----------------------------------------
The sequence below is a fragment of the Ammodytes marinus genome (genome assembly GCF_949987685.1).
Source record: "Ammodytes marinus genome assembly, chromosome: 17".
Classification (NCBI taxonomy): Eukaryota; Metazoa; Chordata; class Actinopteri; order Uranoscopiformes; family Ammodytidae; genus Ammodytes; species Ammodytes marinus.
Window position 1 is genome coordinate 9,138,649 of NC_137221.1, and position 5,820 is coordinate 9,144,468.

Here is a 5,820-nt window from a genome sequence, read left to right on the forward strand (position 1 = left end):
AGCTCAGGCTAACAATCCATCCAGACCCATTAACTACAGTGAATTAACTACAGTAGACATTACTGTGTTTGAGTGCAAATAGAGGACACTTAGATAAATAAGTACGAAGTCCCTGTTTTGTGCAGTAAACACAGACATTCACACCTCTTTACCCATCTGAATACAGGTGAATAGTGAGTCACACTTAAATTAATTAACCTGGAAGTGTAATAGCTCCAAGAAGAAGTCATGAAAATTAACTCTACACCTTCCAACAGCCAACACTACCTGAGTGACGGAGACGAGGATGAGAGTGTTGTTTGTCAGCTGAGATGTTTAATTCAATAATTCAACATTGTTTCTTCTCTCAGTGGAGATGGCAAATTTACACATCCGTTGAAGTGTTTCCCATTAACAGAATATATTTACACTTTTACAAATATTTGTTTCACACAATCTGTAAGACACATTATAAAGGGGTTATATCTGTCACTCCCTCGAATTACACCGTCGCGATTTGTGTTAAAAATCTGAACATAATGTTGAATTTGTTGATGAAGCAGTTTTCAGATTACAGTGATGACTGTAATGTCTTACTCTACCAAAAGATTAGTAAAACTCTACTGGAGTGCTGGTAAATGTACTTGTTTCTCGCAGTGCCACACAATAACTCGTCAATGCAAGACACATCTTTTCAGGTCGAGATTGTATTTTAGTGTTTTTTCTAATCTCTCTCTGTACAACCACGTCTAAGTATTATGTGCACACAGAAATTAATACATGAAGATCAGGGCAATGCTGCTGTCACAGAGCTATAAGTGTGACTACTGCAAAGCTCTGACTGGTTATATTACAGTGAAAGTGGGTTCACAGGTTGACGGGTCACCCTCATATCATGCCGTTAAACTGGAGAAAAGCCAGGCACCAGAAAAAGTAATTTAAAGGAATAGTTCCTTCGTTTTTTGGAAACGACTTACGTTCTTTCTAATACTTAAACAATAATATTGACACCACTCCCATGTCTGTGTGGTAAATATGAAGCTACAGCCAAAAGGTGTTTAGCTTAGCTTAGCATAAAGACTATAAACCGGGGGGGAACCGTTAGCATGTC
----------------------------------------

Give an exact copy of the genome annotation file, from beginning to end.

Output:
The sequence below is a fragment of the Ammodytes marinus genome (genome assembly GCF_949987685.1).
Source record: "Ammodytes marinus genome assembly, chromosome: 17".
Classification (NCBI taxonomy): Eukaryota; Metazoa; Chordata; class Actinopteri; order Uranoscopiformes; family Ammodytidae; genus Ammodytes; species Ammodytes marinus.
Window position 1 is genome coordinate 9,138,649 of NC_137221.1, and position 5,820 is coordinate 9,144,468.

Here is a 5,820-nt window from a genome sequence, read left to right on the forward strand (position 1 = left end):
AGCTCAGGCTAACAATCCATCCAGACCCATTAACTACAGTGAATTAACTACAGTAGACATTACTGTGTTTGAGTGCAAATAGAGGACACTTAGATAAATAAGTACGAAGTCCCTGTTTTGTGCAGTAAACACAGACATTCACACCTCTTTACCCATCTGAATACAGGTGAATAGTGAGTCACACTTAAATTAATTAACCTGGAAGTGTAATAGCTCCAAGAAGAAGTCATGAAAATTAACTCTACACCTTCCAACAGCCAACACTACCTGAGTGACGGAGACGAGGATGAGAGTGTTGTTTGTCAGCTGAGATGTTTAATTCAATAATTCAACATTGTTTCTTCTCTCAGTGGAGATGGCAAATTTACACATCCGTTGAAGTGTTTCCCATTAACAGAATATATTTACACTTTTACAAATATTTGTTTCACACAATCTGTAAGACACATTATAAAGGGGTTATATCTGTCACTCCCTCGAATTACACCGTCGCGATTTGTGTTAAAAATCTGAACATAATGTTGAATTTGTTGATGAAGCAGTTTTCAGATTACAGTGATGACTGTAATGTCTTACTCTACCAAAAGATTAGTAAAACTCTACTGGAGTGCTGGTAAATGTACTTGTTTCTCGCAGTGCCACACAATAACTCGTCAATGCAAGACACATCTTTTCAGGTCGAGATTGTATTTTAGTGTTTTTTCTAATCTCTCTCTGTACAACCACGTCTAAGTATTATGTGCACACAGAAATTAATACATGAAGATCAGGGCAATGCTGCTGTCACAGAGCTATAAGTGTGACTACTGCAAAGCTCTGACTGGTTATATTACAGTGAAAGTGGGTTCACAGGTTGACGGGTCACCCTCATATCATGCCGTTAAACTGGAGAAAAGCCAGGCACCAGAAAAAGTAATTTAAAGGAATAGTTCCTTCGTTTTTTGGAAACGACTTACGTTCTTTCTAATACTTAAACAATAATATTGACACCACTCCCATGTCTGTGTGGTAAATATGAAGCTACAGCCAAAAGGTGTTTAGCTTAGCTTAGCATAAAGACTATAAACCGGGGGGGAACCGTTAGCATGTC